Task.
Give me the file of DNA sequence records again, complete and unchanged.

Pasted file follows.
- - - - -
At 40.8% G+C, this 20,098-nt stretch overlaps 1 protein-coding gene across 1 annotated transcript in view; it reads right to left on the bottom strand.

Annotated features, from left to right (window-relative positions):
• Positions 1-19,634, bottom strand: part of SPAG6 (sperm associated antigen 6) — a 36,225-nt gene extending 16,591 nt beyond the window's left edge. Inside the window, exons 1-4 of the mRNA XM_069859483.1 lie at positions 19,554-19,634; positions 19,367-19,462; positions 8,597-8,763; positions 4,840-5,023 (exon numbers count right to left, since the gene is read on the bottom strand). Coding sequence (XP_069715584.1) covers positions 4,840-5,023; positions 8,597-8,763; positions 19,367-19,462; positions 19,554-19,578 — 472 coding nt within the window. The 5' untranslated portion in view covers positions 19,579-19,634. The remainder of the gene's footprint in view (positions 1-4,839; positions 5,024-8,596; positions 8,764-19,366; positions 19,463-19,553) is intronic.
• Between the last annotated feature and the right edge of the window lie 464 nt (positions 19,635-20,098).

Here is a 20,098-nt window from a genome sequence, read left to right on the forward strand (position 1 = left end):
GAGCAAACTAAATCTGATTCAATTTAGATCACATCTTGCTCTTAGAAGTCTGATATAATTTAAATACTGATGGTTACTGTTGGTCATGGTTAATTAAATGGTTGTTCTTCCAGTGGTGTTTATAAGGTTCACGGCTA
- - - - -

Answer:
At 40.8% G+C, this 20,098-nt stretch overlaps 1 protein-coding gene across 1 annotated transcript in view; it reads right to left on the bottom strand.

Annotated features, from left to right (window-relative positions):
• Positions 1-19,634, bottom strand: part of SPAG6 (sperm associated antigen 6) — a 36,225-nt gene extending 16,591 nt beyond the window's left edge. Inside the window, exons 1-4 of the mRNA XM_069859483.1 lie at positions 19,554-19,634; positions 19,367-19,462; positions 8,597-8,763; positions 4,840-5,023 (exon numbers count right to left, since the gene is read on the bottom strand). Coding sequence (XP_069715584.1) covers positions 4,840-5,023; positions 8,597-8,763; positions 19,367-19,462; positions 19,554-19,578 — 472 coding nt within the window. The 5' untranslated portion in view covers positions 19,579-19,634. The remainder of the gene's footprint in view (positions 1-4,839; positions 5,024-8,596; positions 8,764-19,366; positions 19,463-19,553) is intronic.
• Between the last annotated feature and the right edge of the window lie 464 nt (positions 19,635-20,098).

Here is a 20,098-nt window from a genome sequence, read left to right on the forward strand (position 1 = left end):
GAGCAAACTAAATCTGATTCAATTTAGATCACATCTTGCTCTTAGAAGTCTGATATAATTTAAATACTGATGGTTACTGTTGGTCATGGTTAATTAAATGGTTGTTCTTCCAGTGGTGTTTATAAGGTTCACGGCTA